The old stanchness, the “duty-feeling,” as the Germans call moral principle, was helping on old Abe, now in the court-room at Springfield, as it had done in the Indiana woods, and on the cotton-landings at Baton Range. Already an active politician, Lincoln now declared himself a Whig, and supported Henry Clay. In 1846, he got a step further on, and was elected for Congress, where he sat till 1849. He became known there as a sturdy, dangerous Abolitionist, and on the Wilmot proviso he voted forty-two times (for the measure). A foe to popular cries and territorial aggression, he resisted Douglas, and opposed the Mexican war as unconstitutional.

In the years between 1849 and 1854, Lincoln retired from stump and platform and devoted himself to law. In 1854, as a Whig candidate for Illinois, he was defeated, but, like Sir John Moore, Abe’s retreat ended in victory. In 1856 he took an active part for Fremont, and against Buchanan. In 1858 the Republicans of Illinois unanimously chose Abe as their candidate, and in a stumping tour he assailed his opponent Douglas on the squatter sovereignty question—pleading for abolition—but Douglas was nevertheless elected.

With these bold and honest antecedents, imagine the alarm and rage of the democrat “rowdies” on suddenly learning that the Chicago convention had nominated Old Abe, “the honest lawyer,” as their Republican candidate for the President, that fiery Seward had waived his claims, and that Hannibal Hamlin of Maine, a clever, business man, was to be the Republican Vice-President. Was it any wonder the “dead rabbits,” the “shoulder hitters,” the “plug-uglies,” and the “rummies,” in bar-room and ten-pin alley absolutely foamed at the mouth, as the adherents of such political clubs are apt to do? Was it any wonder that the “little giant” himself said at a great ox-roast in Jones’s Wood near New York, that if “Lincoln shall attempt to subvert the constitution, violate its provisoes, or make war upon the rights and interests of any section of this confederacy, I will aid to the full extent of my power in hanging him higher than Virginia hung John Brown." (Vociferous cheering and cries of “Bravo!”)

No wonder the spindly trees and tawdry drinking sheds of Jones’s Wood rang with cries of “Good!” “There’s plenty of rope in New York!” “Go it, Dug!” “Sail in!” “Let her rip!” “That’s the talk!” “That’s so!” “Good for you!” “Three cheers and a tiger for Dug the little giant!” Hei! hei! hei! hei! ugh!

The windows in every city were full of political caricatures. Douglas riding on a rail—Abe splitting rails—Lincoln on a platform, and the “etarnal nigger” grinning underneath. Out flew swarms of political song-books, virulent and venomous. The Republicans declared Douglas drank too much rye whiskey—the democrats laughed at Lincoln’s first splitting rails, and then taking to splitting hairs. His friends said Lincoln could cut seven cord of wood in a day, that he repeated his prayers every night, that he was very like General Jackson, only his boots were a trifle larger. The democrats replied: “Tell us any lies about the old rail-splitter, but don’t show us his darned ugly picture, or we’ll be sick—sure!”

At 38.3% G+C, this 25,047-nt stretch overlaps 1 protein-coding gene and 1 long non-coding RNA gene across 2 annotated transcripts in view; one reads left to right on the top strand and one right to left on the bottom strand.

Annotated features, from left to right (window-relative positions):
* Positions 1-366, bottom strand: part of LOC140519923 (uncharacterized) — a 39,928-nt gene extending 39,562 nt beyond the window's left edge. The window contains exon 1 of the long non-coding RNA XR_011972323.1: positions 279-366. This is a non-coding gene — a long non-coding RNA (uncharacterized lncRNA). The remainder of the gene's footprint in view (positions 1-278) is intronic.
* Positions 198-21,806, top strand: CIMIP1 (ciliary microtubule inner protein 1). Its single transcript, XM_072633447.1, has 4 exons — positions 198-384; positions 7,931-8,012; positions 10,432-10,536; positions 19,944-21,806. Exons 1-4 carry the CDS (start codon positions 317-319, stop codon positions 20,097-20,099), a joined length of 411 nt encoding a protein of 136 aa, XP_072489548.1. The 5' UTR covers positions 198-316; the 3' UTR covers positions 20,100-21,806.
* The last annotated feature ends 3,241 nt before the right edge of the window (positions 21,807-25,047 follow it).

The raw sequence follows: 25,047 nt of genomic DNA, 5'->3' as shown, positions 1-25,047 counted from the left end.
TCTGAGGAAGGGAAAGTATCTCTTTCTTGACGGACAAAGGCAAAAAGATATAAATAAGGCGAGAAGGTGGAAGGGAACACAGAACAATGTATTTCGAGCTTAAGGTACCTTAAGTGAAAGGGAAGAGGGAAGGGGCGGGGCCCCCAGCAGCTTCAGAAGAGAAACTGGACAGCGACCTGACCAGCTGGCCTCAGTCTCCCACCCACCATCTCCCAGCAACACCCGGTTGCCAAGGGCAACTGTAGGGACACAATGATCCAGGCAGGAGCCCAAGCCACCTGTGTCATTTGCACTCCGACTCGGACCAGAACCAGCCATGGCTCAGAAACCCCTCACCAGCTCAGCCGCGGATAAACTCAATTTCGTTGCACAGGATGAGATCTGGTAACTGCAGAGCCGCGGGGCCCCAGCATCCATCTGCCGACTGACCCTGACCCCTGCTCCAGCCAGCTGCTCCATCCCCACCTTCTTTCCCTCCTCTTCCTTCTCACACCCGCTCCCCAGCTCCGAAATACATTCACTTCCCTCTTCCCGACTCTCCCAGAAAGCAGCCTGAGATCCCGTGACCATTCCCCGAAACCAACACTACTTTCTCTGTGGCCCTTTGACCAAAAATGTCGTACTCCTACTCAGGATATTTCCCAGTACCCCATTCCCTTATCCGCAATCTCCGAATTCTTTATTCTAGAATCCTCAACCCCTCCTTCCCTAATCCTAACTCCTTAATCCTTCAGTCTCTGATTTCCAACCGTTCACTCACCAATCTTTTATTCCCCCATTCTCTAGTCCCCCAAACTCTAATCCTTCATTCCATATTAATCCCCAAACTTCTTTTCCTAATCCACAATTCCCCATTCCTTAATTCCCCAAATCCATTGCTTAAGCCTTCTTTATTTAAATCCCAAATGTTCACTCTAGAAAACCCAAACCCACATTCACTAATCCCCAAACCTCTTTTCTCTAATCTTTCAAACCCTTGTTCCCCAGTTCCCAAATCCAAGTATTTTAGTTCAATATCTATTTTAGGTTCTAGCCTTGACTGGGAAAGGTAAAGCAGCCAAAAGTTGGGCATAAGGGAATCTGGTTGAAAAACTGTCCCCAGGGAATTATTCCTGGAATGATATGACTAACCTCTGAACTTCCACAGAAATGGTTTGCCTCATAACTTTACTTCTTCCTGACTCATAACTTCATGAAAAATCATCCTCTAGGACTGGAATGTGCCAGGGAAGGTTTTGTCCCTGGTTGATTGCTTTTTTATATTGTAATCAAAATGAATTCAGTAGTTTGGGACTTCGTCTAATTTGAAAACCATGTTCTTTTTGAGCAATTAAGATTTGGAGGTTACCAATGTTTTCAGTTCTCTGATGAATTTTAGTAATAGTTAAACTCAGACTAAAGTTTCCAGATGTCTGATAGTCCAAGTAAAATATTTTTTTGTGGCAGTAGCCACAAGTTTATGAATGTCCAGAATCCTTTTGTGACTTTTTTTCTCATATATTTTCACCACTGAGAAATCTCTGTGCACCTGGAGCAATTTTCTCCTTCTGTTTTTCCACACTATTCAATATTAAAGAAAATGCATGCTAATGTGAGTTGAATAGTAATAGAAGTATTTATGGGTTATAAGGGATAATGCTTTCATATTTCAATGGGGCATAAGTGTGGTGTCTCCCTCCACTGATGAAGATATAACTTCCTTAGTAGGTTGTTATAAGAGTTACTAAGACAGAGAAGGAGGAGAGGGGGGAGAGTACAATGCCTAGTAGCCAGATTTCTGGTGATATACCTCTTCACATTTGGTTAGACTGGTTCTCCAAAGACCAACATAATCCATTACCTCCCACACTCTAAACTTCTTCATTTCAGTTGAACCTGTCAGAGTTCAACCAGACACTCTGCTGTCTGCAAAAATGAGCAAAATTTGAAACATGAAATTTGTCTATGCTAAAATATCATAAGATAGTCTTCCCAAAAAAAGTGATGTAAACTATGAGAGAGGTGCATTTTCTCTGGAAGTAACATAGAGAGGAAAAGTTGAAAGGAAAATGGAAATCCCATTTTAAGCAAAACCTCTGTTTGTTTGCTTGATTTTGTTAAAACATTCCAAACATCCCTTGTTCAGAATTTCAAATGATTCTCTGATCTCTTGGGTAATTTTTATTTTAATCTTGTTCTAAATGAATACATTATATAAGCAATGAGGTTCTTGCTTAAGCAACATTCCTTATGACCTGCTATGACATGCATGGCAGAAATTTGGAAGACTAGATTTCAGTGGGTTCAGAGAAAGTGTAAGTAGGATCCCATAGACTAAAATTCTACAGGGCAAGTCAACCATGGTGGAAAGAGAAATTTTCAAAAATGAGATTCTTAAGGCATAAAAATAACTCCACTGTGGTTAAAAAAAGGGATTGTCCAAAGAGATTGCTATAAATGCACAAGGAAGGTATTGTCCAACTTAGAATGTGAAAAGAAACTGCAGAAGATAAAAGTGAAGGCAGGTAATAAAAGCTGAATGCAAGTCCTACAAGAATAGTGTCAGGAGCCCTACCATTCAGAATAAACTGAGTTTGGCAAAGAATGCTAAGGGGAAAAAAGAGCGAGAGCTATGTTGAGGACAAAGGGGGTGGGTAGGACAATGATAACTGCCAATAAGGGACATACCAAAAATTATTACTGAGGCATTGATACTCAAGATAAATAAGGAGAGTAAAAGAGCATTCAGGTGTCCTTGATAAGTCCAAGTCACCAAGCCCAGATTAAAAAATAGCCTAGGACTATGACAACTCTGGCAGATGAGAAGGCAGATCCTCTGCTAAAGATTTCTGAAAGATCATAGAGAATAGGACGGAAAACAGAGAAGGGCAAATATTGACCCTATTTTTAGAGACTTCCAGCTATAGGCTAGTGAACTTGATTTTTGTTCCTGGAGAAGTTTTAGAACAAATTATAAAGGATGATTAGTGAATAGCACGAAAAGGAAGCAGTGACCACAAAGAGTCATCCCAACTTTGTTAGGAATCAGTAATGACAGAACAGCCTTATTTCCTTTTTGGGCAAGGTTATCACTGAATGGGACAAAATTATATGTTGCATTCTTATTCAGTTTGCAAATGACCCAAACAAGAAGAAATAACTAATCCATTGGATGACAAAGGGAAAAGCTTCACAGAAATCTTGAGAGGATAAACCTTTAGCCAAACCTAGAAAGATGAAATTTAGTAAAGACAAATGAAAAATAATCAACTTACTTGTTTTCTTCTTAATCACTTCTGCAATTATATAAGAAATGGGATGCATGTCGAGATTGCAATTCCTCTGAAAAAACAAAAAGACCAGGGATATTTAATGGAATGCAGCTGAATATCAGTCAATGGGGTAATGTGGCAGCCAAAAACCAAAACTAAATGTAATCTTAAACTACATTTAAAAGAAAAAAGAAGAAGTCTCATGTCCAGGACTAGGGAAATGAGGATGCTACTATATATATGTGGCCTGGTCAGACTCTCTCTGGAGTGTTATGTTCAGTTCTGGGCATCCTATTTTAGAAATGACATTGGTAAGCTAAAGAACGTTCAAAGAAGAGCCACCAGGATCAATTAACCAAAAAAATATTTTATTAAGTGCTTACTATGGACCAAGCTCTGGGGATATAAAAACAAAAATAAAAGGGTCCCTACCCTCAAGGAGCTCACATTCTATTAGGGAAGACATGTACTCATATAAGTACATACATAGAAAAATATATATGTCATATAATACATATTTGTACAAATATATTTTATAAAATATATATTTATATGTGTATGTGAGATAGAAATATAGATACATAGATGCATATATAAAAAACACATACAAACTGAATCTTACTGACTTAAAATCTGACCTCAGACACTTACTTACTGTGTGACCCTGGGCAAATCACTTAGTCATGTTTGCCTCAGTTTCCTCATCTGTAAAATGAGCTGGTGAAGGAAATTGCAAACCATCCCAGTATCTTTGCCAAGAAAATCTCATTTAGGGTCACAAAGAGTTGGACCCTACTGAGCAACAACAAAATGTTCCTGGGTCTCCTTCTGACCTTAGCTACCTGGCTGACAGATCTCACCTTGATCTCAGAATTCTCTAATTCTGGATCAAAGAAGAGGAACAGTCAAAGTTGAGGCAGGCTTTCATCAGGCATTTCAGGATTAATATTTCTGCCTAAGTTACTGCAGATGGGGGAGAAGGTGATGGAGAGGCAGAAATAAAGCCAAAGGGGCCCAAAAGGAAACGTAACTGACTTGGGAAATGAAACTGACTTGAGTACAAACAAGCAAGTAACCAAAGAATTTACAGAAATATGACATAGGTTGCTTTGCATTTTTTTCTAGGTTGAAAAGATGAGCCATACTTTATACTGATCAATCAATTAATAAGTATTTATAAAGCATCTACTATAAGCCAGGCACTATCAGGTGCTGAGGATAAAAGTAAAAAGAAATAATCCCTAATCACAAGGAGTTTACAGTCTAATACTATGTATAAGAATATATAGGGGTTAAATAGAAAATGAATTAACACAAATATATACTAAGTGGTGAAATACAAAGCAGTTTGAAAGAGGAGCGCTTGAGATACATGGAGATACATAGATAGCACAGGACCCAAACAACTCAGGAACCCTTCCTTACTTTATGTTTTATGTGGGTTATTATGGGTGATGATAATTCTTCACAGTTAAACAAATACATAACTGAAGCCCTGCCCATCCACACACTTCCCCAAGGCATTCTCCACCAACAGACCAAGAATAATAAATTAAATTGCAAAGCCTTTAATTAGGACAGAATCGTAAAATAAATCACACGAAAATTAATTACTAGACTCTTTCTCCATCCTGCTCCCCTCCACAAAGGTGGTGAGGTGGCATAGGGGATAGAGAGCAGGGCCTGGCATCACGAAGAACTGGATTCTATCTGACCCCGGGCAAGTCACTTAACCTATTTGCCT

Nothing could equal the absurdity and unconscious bathos of these Tyrtæuses of party. The democrats, to the tune of “Gaily the Troubadour,” sang:

Gaily did Little Dug come from his home,
While he was yet in youth not twenty-one,
He joined our gallant band on the frontiers:
Little Dug, Little Dug, give him three cheers.”

They nicknamed the Abolitionists the “woollies,” Lincoln the “rail member,” and talked blasphemously about slavery as “an institution guarded by the records of the world, by the traditions of all mankind, by the logic of history, and the fitness of things.” The “divinely instituted” and patriarchal system of slavery was perpetually preached up; and “nigger worship” decried as mining the South, and dissolving the Union, and hurrying on all parties to the “great irrepressible conflict.”

Douglas “stumped” the States, and canvassed at every bar-room and liquor-store, let us remember. Lincoln remained quietly at home, abusing no one, and soliciting no popular applause. The Republicans—sanguine, high-spirited, and cool—exulted in “old honest Abe” and his long struggles when he lived in the old Kentucky cabin on the hills of Hardin county. “No robbing the treasury, now,” they cried. “They would make the Locos run to slavish Cuba. Every honest poor man now would get his prairie-farm; they would crack ‘the Soft Shells,’ and send 50,000 ‘Wide-awakes’ to guard Lincoln on his road to Washington.” The election songs played all sorts of fantasias on the rail-splitting experience of Abe, garnishing their verses with technical allusions to please the backwoodsmen and wood-clearers of the North-West; for instance:—

Tom Ewing boil’d de brackish water,
He drove faster than he oughter;
But Abe’s de real ring-tail snorter.
A splittin’ ob de rail,
A splittin’ ob de rail,
De ten-foot, white-oak rail.
He drove his glut right through the cut
With maul of hickory tough.”

Torch-light processions now lit up the midnight of cities troubled in their sleep. Armies of the Republican Wide-awake clubs, in red oil-cloth caps, and carrying coloured lanthorns on poles, defiled down High-streets, making night hideous with noisy bands, discharge of cannon, fierce bonfires, and starry bursts of Roman candles.